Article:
You can also compare covers of books of different literary genres. If not, you can compare different styles – minimalist or extravagant, focusing more on images or words, etc. Use sites like Pinterest or Flickr to find ideas. Look for “book covers” for general examples, or use specific search terms like “fantasy fonts” if needed.

    Step 4: Turn your inspiration into concrete plans

    After surfing the Internet for a little inspiration, it’s time to put the ideas you’ve unearthed into action. You can use Pinterest to create a mood board from which to work! Pin colors, fonts, and images that you like. When searching for images, you can look beyond the social networks we have already talked about. Some sites, for instance, offer copyright-free images such as PexelsUnsplash, Pixabay, and Pikwizard.

    Of course, a book cover is more than just a picture. There are several elements that you need to balance for the best possible effect. Try to synergise the following aspects of the cover with each other:

    1. The picture/main visual component
    2. Color palette
    3. Typography

    Finding a balance between your chosen visual, font(s), and the colours of these elements is the key to a professional-looking cover. You want the text to be clear and legible, but not intrusive or overwhelming – unless you have opted for a monochrome background of course.

    If you plan to design your own cover, you can make your sketches or plans more or less detailed. Mental notes are also fine if that’s how you like it.

    It might be a good idea to present a few options to your online community and ask for feedback from your subscribers. It will generate enthusiasm among your audience, who will be delighted to contribute to your project.


    Nowadays, you can find free tools and software that can help you design your cover. You can even use Microsoft Word or PowerPoint to create your cover. Once you know the size of your cover, change the size of a Word page or PowerPoint slide to match the size of the cover. There are more suitable options, however, like Canva. It’s a free and useful tool for authors who do not have design experience: Canva offers pre-formatted layouts that you can implement directly or modify according to your preferences. There are even book cover templates for you to use.

    Nevertheless, the best way to create a cover on Canva is to use the custom dimensions, and adapting them according to the requirements of your printer and/or publisher. Here is a useful video tutorial on how to design a cover on Canva. You can also check out the article we wrote on the topic!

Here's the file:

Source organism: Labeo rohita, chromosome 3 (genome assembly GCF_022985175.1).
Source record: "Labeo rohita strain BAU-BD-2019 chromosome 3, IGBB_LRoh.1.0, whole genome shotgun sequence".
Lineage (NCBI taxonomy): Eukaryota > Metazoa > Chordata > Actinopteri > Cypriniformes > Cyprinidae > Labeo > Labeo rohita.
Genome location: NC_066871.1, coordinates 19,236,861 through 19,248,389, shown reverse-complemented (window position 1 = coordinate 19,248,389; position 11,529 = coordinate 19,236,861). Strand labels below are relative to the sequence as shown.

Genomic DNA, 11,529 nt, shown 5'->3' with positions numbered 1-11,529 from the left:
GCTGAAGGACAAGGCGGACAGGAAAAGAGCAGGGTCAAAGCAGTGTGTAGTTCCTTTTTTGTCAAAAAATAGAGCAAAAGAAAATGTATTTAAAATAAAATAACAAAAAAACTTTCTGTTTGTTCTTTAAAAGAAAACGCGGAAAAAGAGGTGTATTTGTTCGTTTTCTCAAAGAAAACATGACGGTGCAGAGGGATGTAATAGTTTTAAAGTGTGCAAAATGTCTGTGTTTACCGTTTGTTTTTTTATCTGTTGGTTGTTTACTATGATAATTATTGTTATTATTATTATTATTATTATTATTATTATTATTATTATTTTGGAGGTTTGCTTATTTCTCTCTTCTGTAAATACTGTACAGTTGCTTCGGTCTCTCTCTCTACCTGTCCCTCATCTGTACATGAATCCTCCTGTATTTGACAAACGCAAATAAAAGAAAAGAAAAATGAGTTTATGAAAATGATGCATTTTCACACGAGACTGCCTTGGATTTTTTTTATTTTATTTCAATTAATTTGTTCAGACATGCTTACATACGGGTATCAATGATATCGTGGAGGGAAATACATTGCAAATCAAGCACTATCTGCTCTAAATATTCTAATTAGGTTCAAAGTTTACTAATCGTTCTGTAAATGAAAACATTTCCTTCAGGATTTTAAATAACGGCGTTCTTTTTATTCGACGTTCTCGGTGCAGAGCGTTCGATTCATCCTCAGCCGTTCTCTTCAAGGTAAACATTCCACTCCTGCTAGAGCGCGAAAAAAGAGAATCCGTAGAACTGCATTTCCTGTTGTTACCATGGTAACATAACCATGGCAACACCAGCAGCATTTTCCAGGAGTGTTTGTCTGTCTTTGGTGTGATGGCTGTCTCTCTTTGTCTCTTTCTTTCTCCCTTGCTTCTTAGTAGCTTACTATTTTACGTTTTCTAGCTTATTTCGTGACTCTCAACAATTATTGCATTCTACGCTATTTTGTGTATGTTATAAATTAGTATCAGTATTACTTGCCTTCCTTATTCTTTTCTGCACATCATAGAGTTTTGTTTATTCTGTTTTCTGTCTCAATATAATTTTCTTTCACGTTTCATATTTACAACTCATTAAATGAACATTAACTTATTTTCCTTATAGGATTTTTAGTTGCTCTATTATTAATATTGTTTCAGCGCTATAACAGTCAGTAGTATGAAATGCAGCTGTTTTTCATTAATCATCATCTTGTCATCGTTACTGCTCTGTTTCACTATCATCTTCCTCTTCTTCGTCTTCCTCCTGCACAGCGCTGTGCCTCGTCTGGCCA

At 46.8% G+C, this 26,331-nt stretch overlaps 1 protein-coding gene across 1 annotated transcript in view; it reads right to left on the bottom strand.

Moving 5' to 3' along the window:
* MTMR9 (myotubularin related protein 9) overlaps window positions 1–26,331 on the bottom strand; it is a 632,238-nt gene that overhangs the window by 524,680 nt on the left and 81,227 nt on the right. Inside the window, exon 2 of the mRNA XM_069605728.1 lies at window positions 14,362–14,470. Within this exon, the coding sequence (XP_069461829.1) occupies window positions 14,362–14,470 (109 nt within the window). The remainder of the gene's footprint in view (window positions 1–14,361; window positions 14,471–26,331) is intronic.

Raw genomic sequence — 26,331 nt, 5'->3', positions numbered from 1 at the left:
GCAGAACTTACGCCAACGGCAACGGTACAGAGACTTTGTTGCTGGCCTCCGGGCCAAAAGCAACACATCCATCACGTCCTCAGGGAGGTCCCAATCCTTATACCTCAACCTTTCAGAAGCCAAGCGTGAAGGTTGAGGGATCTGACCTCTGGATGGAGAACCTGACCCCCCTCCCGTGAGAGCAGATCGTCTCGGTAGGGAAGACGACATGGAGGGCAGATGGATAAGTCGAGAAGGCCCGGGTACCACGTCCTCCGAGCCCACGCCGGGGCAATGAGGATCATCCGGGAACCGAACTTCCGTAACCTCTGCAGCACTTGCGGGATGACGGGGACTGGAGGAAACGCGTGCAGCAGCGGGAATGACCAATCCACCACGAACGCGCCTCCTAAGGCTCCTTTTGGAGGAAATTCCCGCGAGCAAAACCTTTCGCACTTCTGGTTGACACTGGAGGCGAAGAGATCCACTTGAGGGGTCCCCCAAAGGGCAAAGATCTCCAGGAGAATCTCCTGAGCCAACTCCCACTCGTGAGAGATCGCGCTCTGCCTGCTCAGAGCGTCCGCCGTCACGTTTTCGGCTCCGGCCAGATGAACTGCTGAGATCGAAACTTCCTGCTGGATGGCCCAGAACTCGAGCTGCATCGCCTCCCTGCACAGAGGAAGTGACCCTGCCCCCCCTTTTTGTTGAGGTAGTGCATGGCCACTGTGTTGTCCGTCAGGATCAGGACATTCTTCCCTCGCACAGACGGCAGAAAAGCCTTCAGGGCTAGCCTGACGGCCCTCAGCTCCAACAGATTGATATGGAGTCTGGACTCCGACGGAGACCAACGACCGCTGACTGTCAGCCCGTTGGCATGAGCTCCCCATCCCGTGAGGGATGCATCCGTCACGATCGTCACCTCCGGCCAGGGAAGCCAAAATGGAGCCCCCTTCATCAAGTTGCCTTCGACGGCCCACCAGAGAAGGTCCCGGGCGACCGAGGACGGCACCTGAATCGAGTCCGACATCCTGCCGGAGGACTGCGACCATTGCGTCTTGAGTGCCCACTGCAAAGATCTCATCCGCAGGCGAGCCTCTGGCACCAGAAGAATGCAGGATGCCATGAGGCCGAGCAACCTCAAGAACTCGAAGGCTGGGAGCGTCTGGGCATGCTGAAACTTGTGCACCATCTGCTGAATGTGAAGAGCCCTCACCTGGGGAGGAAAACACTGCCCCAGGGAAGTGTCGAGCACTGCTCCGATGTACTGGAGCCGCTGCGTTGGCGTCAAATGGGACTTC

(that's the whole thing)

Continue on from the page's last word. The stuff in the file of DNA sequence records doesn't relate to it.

Your cover dimensions depend on your printer and publisher: some will ask for a file that only contains the cover, while others need the front and back cover, as well as the slice, individually. For some self-publishing platforms such as Mybestseller, the file you need to upload for your cover must contain all three: cover, back cover, and spine. The size of the spine depends on the number of pages and the type of paper you have.

    As you can see in the picture below, Mybestseller calculates the dimensions of the cover for you, depending on the size of your book, the number of pages, and the type of paper, with a 3 mm bleed along the outer margin. The bleed refers to the edges of your image, which the printer will trim off. This ensures that your image will reach the very edge of the cover, without leaving any white edges. Keep in mind that the bleed should be larger for hardcovers – for example, the bleed for hardcovers on Mybestseller should be 16-17 mm. This is due to the fact that the image is folded over the cover rather than simply being trimmed off.

    Cover Specifications Mybestseller

    Our tip: if you want to create a standard format book cover using Canva, create a cover with the dimensions 327 mm x 241 mm (converted into pixels for the best result). As seen in the image above, you should keep a placeholder for the spine of your book in the centre of the rectangular space (of 11 mm in the example above). The spine should include the title of your book; however, this is optional.

    Of course, you may use more advanced programs to design your cover, such as Adobe InDesign and Photoshop or Microsoft Publisher. Here are some tutorials for each of those:

    Please keep in mind that this software can be rather expensive. A free alternative is GIMP, an open-source graphics editor with a lot of specialized functionalities. You can find some useful tutorials on how to use it here.

    For some people, the best option might be to hire a designer. A widely-used platform for book cover designers is 99designs, but you may also get in touch with them through social media. Most designers have an online presence these days, allowing you to look at their work before deciding to contact them. The good news is that hiring a designer does not necessarily have to cost you an arm and a leg. Starting from about €150, you can get a professionally designed cover for your book.

    The advantage of having done your own research is, that is way easier to discuss what you want and need with your designer. You can brainstorm designs together, which might even lower the cost a bit too!


    With this article, we wanted to share the tips and thoughts of some book cover experts. We also tried to emphasize the importance of a well-made, aesthetic cover. Remember: people will judge your book by its cover! You have to grab their attention and get them excited; provoke an emotional response. We’ve already mentioned some tools that you can use to design your cover, but if you know of others, leave us a comment below!

    If you have any questions, do not hesitate to contact us.


    Links to the covers featured in this article:

    Life of Pi cover by Path and Puddle

    Le Petit Chaperon Rouge cover by Jazzberry Blue 

    War and Peace cover by T.M. Salin